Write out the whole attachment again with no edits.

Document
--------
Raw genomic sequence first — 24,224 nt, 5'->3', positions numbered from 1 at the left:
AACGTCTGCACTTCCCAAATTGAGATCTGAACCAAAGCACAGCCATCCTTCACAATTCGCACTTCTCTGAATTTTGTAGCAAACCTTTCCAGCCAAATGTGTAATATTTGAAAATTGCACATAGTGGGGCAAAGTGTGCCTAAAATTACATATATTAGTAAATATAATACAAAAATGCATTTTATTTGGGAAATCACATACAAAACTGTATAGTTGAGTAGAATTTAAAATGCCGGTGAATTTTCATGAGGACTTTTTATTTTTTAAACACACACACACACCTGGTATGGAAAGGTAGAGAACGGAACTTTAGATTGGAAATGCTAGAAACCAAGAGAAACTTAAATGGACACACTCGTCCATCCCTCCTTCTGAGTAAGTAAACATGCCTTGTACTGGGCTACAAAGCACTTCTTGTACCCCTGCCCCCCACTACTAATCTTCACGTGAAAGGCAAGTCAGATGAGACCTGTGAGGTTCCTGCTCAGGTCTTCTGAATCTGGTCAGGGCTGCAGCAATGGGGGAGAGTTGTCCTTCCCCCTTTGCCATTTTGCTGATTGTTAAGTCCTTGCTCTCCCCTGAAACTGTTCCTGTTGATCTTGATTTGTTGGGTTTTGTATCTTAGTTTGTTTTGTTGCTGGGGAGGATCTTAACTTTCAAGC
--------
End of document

Raw genomic sequence first — 24,224 nt, 5'->3', positions numbered from 1 at the left:
AACGTCTGCACTTCCCAAATTGAGATCTGAACCAAAGCACAGCCATCCTTCACAATTCGCACTTCTCTGAATTTTGTAGCAAACCTTTCCAGCCAAATGTGTAATATTTGAAAATTGCACATAGTGGGGCAAAGTGTGCCTAAAATTACATATATTAGTAAATATAATACAAAAATGCATTTTATTTGGGAAATCACATACAAAACTGTATAGTTGAGTAGAATTTAAAATGCCGGTGAATTTTCATGAGGACTTTTTATTTTTTAAACACACACACACACCTGGTATGGAAAGGTAGAGAACGGAACTTTAGATTGGAAATGCTAGAAACCAAGAGAAACTTAAATGGACACACTCGTCCATCCCTCCTTCTGAGTAAGTAAACATGCCTTGTACTGGGCTACAAAGCACTTCTTGTACCCCTGCCCCCCACTACTAATCTTCACGTGAAAGGCAAGTCAGATGAGACCTGTGAGGTTCCTGCTCAGGTCTTCTGAATCTGGTCAGGGCTGCAGCAATGGGGGAGAGTTGTCCTTCCCCCTTTGCCATTTTGCTGATTGTTAAGTCCTTGCTCTCCCCTGAAACTGTTCCTGTTGATCTTGATTTGTTGGGTTTTGTATCTTAGTTTGTTTTGTTGCTGGGGAGGATCTTAACTTTCAAGC